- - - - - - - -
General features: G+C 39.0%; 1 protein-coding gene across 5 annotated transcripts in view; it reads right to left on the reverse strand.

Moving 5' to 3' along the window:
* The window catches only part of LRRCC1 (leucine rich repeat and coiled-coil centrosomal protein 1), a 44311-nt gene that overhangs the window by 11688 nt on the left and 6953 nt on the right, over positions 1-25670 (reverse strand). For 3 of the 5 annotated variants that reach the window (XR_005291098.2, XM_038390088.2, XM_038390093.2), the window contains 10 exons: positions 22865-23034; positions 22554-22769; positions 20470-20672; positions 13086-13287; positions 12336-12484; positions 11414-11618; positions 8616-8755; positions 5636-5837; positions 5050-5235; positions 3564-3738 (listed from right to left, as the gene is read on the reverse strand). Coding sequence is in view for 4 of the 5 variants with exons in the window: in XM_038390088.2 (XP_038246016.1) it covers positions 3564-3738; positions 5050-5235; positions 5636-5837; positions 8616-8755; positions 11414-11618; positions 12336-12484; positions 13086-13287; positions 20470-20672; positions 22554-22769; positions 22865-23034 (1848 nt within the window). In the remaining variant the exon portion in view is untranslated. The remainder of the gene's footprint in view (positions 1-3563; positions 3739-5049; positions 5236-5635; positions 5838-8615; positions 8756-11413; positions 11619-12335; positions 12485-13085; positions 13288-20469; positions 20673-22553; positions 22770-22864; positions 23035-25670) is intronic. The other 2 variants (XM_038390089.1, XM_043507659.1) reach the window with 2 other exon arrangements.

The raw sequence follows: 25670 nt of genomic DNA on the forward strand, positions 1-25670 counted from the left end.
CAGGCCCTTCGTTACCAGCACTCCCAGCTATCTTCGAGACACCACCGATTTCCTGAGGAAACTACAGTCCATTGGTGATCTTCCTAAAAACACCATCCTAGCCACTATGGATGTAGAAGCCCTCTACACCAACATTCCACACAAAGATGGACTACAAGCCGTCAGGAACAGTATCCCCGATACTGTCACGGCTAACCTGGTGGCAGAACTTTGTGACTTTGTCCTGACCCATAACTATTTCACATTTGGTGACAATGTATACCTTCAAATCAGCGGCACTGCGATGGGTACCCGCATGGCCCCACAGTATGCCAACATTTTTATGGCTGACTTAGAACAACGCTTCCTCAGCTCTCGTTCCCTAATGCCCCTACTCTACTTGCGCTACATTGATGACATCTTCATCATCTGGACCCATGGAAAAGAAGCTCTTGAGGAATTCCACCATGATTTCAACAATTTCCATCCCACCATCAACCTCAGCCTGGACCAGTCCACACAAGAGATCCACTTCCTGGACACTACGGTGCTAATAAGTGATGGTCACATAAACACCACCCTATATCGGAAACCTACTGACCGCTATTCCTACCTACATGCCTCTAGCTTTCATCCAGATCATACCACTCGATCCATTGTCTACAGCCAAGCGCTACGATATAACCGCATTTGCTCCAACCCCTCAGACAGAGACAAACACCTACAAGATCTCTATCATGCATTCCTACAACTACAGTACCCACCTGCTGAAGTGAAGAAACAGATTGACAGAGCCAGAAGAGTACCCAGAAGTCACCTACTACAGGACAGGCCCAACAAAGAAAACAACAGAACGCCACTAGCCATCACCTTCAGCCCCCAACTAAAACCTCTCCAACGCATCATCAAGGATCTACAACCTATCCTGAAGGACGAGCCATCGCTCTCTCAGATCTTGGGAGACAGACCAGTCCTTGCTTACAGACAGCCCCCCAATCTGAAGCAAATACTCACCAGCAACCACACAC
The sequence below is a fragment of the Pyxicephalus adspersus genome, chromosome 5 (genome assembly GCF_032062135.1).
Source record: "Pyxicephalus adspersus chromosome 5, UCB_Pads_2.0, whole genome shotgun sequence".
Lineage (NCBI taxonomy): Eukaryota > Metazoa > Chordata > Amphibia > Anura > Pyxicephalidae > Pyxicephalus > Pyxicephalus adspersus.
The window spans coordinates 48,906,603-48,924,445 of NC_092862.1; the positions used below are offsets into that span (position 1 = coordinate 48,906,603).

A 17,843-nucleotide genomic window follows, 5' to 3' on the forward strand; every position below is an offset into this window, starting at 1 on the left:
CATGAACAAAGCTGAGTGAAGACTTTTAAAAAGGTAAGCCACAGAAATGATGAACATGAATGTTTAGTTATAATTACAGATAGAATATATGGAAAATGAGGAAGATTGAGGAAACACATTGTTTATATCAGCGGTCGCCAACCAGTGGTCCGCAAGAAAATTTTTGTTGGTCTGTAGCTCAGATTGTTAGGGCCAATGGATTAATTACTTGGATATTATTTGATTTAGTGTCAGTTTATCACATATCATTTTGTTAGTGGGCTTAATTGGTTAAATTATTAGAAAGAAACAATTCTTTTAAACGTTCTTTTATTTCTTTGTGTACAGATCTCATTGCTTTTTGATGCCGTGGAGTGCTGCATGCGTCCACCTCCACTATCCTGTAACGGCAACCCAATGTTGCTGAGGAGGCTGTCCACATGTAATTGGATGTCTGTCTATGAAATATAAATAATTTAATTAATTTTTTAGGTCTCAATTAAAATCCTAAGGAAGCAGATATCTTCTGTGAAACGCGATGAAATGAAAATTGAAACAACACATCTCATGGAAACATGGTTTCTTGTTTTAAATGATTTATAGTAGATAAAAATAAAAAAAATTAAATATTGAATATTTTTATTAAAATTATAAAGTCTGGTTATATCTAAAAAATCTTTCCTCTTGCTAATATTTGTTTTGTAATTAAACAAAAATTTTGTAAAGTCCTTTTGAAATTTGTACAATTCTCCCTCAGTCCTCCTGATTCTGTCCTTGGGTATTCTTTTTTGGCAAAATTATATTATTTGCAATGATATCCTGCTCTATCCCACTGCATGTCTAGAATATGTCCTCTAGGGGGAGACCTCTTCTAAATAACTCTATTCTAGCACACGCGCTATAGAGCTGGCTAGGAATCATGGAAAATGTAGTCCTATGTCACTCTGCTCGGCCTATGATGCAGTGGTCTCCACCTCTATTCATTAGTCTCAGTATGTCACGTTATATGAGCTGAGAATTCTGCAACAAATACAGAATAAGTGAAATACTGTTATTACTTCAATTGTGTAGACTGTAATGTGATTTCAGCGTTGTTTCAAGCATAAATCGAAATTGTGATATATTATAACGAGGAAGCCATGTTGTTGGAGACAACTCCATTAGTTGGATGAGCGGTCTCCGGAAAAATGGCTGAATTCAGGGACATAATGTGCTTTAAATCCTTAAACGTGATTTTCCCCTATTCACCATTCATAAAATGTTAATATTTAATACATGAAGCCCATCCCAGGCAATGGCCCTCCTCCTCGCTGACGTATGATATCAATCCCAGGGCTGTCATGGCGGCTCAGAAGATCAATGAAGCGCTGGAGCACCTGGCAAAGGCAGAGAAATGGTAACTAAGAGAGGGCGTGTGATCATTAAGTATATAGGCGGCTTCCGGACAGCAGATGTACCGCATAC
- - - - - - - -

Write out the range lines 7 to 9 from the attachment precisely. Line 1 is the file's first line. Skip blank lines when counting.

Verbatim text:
Source record: "Pyxicephalus adspersus chromosome 5, UCB_Pads_2.0, whole genome shotgun sequence".
Lineage (NCBI taxonomy): Eukaryota > Metazoa > Chordata > Amphibia > Anura > Pyxicephalidae > Pyxicephalus > Pyxicephalus adspersus.
The window spans coordinates 48,906,603-48,924,445 of NC_092862.1; the positions used below are offsets into that span (position 1 = coordinate 48,906,603).